This post originally appeared on Jspot.org.
“I am not an optimist. I am a prisoner of hope.” I heard these words uttered by Archbishop Desmond Tutu, retired Anglican bishop and one of the most ardent opponents of South African apartheid, at the Social Good Summit this week. The Summit is a gathering of global leaders who come together to discuss how the power of innovative thinking and technology can solve our greatest challenges. Archbishop Tutu shared the stage with Mary Robinson, former President of Ireland and UN High Commissioner for Human Rights.
After I got over the shock of being in the presence of such inspiring individuals who have done so much for the good of humanity, I was able to focus on their message. Archbishop Tutu and President Robinson share the belief that we all have the tools individually, and communally as a society, to solve the challenges that confront us. I believe that this is true; just looking around in the auditorium I could see over two hundred other social justice activists tweeting and typing on laptops, iPads, and smart phones. With the advent of social media and the continuing evolution of technology, we learn more easily of the injustices occurring around the globe. However we also have the tools to mobilize and do something about it—sharing news stories on our blogs, texting to donate to a natural disaster, and tweeting about a new innovation, like the ingenious “slavery footprint” website that raises awareness about forced labor.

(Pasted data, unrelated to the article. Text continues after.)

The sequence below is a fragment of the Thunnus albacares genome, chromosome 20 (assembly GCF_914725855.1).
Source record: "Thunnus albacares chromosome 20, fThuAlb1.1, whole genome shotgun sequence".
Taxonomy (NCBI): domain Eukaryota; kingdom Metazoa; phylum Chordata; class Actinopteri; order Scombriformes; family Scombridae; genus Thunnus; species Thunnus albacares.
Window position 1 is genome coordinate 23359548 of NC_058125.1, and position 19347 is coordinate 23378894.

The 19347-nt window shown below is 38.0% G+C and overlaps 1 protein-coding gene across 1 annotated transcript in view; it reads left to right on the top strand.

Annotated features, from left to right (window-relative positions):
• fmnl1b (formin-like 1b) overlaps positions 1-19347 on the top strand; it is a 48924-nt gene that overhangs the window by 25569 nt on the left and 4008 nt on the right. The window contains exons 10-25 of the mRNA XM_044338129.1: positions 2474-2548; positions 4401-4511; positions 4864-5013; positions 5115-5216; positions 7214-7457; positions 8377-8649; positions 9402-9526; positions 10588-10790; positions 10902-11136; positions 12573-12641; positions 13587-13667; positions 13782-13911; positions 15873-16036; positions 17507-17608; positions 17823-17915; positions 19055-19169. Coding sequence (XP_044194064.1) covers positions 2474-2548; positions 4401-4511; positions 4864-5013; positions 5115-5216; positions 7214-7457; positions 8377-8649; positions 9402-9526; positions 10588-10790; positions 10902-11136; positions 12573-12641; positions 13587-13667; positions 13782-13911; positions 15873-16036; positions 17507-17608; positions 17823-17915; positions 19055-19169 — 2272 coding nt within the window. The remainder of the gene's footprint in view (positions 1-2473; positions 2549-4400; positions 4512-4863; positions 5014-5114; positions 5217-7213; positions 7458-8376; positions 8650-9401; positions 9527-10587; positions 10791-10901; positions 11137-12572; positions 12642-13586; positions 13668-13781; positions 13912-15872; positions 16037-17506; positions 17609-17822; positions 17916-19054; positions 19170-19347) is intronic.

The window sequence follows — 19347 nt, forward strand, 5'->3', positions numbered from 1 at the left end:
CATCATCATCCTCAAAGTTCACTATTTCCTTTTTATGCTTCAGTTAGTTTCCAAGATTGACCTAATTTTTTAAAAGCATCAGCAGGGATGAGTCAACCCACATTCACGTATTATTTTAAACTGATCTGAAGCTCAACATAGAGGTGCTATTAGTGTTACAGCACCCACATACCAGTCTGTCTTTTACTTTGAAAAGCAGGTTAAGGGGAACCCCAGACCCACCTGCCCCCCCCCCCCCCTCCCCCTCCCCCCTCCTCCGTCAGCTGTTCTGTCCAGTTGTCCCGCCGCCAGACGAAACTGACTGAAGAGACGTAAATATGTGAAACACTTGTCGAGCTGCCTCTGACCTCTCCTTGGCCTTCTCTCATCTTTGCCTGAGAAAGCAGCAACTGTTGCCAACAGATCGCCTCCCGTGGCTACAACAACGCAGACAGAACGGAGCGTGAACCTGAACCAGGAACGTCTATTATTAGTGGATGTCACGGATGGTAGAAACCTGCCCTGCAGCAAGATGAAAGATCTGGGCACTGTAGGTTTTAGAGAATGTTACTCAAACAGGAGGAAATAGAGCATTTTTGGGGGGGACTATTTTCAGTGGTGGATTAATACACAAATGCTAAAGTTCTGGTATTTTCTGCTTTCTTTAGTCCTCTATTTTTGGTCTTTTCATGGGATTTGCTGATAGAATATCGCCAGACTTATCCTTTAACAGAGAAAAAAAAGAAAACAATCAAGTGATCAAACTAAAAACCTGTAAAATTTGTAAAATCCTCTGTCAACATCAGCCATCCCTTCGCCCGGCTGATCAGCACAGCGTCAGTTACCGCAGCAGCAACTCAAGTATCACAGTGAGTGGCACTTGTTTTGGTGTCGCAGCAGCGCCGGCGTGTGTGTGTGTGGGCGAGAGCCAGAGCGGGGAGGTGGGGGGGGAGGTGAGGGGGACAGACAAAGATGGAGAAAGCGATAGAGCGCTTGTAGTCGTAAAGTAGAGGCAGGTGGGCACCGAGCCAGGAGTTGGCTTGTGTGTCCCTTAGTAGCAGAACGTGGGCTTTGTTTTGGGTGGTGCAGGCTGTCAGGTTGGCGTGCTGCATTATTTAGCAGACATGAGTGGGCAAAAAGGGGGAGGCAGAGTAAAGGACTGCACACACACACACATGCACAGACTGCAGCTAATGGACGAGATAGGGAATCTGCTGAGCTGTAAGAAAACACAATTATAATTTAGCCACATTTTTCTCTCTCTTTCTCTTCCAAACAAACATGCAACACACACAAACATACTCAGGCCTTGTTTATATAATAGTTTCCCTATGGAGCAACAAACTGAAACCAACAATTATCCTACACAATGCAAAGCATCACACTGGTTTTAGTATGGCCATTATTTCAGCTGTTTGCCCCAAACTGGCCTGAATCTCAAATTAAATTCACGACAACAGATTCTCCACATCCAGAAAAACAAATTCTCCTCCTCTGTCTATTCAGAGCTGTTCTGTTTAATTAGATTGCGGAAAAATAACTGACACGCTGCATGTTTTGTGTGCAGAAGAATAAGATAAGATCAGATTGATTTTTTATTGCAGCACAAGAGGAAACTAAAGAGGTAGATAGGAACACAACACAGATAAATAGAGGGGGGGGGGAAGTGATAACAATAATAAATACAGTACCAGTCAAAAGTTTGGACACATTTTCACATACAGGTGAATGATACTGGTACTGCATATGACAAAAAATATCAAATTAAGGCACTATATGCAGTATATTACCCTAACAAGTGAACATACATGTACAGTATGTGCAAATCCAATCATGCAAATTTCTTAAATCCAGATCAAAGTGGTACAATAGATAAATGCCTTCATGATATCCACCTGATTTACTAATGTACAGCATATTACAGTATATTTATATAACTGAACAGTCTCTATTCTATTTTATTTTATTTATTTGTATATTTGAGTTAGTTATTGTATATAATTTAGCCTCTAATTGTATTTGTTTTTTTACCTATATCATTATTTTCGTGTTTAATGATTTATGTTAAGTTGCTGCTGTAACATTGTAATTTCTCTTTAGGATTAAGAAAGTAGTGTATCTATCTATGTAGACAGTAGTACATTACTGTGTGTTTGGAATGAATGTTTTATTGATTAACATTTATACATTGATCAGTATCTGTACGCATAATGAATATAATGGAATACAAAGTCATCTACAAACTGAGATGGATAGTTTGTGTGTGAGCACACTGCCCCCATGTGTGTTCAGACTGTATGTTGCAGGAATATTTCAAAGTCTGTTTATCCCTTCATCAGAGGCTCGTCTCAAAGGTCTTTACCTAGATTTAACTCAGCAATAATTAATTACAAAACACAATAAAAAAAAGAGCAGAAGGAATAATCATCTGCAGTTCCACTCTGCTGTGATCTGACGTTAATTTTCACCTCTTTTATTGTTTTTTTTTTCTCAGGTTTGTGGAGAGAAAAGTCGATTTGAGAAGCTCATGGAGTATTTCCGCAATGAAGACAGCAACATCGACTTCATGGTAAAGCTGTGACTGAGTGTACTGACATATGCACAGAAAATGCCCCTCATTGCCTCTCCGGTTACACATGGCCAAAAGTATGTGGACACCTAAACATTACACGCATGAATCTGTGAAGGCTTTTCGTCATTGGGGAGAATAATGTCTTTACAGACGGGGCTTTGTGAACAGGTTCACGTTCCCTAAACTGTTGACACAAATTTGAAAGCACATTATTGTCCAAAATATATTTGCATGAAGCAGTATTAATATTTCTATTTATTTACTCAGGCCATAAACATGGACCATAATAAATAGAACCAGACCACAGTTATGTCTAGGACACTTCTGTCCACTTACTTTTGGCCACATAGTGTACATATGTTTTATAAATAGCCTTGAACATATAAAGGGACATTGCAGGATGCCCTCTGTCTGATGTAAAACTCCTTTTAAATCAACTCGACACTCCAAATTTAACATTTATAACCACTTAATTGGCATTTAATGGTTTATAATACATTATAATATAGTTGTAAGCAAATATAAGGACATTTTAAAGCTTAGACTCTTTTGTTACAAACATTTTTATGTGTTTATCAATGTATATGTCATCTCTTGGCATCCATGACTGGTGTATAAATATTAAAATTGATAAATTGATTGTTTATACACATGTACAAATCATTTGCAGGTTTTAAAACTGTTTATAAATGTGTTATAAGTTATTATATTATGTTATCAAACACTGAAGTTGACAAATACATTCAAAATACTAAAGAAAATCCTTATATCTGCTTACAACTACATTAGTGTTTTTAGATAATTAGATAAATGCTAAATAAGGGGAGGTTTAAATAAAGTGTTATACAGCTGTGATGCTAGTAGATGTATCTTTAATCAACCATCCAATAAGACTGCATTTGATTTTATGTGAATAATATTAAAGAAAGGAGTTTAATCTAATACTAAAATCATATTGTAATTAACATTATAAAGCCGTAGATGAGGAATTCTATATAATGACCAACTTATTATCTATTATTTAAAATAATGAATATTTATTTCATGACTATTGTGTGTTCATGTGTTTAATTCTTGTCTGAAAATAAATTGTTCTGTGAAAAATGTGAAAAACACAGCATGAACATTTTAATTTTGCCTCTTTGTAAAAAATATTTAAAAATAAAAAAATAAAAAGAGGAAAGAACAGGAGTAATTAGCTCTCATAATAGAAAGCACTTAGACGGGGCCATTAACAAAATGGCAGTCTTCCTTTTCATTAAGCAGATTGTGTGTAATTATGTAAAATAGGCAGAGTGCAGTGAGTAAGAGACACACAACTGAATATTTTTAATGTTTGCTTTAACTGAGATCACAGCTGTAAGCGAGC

The causes that compel us to act are many. In addition to Archbishop Tutu and President Robinson, we heard from Richard Gere speaking about nonviolent movements for peace, Muhammad Yunus explaining the benefits of microfinance, Tony Bates demonstrating the ability of Skype to facilitate interfaith and interethnic connection, and Ami Dar showing how we can do more with the strengths that we have by working together through a new platform on idealist.org. The speakers, though varied in age, experience, and ambition, shared a common vision—that we can meaningfully impact our communities and our world. This optimism was palpable in the room at the 92Y and I left with the affirmation that we can achieve incredible results with a smart goal, determination, and the necessary resources.
Though it is easy to lose this positive outlook when confronted with headlines of political gridlock and a faltering economy, it is important to remember that there are incredible challenges that confront us as a society and we have the power to make a difference. Change-makers working as part of existing non-profits, volunteering their time, or creating new initiatives are all part of this process. As long as we keep an optimistic outlook and stay connected to our missions and each other, we have amazing potential for success.
Avi Smolen is currently the Communications Manager for Progressive Jewish Alliance & Jewish Funds for Justice, a domestic social justice organization, in New York. He graduated from Rutgers University in 2009 with a BA in Political Science and minor concentrations in Jewish Studies and Psychology. Previously, Avi worked as a Faiths Act Fellow in Washington DC at the Malaria Policy Center, where he focused on engaging college students in multi-faith global health activism, and as Development and Communications Associate in the New York office of Keren Or, a Center in Jerusalem for blind and multi-disabled children and young adults.